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Cate Shanahan, MD, discusses Identifying the Relationship Between Epigenetics and Traditional Diet.
Dr. Cate Shanahan is a board certified Family Physician. After getting her BS in biology from Rutgers University, she trained in biochemistry and genetics at Cornell University’s graduate school before attending Robert Wood Johnson Medical School. She practiced in Hawaii for ten years where she studied ethnobotany and her healthiest patients’ culinary habits.
She applied her learning and experiences in all these scientific fields to write Deep Nutrition: Why Your Genes Need Traditional Food. She consults for the LA Lakers and in March 2017 will be relocating to Newtown CT to open a new office.
Read more about Dr. Cate at DrCate.com
Dr. Cate examined diets around the world known to produce the healthiest people—diets like the Mediterranean, Okinawa, and “Blue Zone”—and identified the four common nutritional habits, developed over millennia, that unfailingly produce strong, healthy, intelligent children, and active, vital elders, generation after generation. These Four Pillars–fresh food, fermented and sprouted foods, meat cooked on the bone, and organ meats—form the basis of what Dr. Cate calls “The Human Diet.”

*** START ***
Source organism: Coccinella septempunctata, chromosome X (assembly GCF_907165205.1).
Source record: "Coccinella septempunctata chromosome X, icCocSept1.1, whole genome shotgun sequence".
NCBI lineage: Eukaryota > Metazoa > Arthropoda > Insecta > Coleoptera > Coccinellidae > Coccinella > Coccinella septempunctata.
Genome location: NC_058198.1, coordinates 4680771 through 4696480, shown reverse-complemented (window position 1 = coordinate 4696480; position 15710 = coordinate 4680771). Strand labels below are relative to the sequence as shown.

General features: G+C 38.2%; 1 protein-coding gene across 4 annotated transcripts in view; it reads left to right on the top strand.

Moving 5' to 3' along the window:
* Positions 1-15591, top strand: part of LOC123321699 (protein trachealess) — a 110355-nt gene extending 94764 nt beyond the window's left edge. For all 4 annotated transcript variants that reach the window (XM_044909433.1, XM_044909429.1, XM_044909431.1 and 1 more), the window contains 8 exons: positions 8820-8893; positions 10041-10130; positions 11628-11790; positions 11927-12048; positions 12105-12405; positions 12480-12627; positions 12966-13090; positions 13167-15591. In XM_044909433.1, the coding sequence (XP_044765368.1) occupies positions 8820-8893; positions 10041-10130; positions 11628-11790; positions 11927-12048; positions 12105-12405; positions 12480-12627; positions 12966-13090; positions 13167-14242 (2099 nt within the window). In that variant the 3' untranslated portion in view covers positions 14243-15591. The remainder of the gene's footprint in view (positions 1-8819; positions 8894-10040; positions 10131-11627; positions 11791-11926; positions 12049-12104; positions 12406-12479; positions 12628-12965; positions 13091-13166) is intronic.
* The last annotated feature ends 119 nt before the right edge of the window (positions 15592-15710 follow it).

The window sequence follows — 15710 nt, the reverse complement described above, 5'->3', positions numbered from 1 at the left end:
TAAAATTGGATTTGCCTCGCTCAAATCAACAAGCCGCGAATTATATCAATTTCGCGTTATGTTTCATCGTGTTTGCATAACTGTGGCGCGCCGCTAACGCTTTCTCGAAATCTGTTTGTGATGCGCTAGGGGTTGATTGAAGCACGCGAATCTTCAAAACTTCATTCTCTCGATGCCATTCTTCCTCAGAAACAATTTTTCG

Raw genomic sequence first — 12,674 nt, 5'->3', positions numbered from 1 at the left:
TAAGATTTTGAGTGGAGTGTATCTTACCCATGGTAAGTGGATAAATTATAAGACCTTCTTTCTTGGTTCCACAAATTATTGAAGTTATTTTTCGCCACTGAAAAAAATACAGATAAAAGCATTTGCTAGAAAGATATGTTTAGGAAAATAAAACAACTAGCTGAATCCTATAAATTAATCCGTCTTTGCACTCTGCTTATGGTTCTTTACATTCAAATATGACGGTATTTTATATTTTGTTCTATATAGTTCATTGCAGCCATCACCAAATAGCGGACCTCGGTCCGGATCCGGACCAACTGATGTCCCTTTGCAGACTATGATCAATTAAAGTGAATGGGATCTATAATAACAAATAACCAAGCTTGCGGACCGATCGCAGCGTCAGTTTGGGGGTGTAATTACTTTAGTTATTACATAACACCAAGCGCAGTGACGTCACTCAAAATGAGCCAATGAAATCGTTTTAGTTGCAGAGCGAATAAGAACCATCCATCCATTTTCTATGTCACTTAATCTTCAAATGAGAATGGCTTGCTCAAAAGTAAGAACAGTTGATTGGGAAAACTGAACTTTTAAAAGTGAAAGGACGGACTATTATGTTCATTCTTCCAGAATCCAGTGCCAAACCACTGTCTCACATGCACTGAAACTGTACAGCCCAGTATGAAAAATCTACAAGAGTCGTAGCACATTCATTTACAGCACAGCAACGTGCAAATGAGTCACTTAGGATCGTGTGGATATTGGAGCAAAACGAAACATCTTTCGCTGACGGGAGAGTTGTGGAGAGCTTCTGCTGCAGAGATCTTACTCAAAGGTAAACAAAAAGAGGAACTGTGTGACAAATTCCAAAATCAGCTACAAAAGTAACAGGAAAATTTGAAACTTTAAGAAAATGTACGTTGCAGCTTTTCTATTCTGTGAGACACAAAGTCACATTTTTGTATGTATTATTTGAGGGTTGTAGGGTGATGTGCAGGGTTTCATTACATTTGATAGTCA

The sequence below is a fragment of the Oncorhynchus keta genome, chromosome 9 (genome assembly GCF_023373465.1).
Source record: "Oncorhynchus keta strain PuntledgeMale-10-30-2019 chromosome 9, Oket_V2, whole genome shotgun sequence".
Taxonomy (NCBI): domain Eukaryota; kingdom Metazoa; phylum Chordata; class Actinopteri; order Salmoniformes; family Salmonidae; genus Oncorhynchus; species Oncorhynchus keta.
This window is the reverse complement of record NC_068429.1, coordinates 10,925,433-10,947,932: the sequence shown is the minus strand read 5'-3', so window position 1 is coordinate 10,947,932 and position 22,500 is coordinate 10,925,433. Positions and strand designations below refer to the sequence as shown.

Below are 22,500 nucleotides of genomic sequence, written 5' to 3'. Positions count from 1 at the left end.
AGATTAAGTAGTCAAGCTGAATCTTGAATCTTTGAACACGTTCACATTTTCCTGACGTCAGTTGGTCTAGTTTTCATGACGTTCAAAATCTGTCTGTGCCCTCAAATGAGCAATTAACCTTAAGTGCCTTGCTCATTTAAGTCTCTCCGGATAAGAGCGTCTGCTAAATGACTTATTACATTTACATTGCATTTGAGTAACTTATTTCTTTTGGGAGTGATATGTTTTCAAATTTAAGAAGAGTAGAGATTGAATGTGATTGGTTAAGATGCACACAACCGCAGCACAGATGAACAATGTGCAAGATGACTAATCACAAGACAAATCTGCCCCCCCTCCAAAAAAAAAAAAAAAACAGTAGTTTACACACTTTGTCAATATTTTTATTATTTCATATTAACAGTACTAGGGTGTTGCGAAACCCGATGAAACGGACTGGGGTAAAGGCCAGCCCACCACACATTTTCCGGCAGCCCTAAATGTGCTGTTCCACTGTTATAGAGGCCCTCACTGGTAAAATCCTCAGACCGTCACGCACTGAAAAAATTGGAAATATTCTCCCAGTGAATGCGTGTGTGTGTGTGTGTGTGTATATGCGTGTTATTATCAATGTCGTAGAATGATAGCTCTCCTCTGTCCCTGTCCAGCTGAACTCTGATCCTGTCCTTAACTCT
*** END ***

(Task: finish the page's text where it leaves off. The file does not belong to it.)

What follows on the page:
Rooted in her experience as an elite athlete who used traditional foods to cure her own debilitating injuries, and combining her research with the latest discoveries in the field of epigenetics, Dr. Cate shows how all calories are not created equal; food is information that directs our cellular growth. Our family history does not determine our destiny: what you eat and how you live can alter your DNA in ways that affect your health and the health of your future children.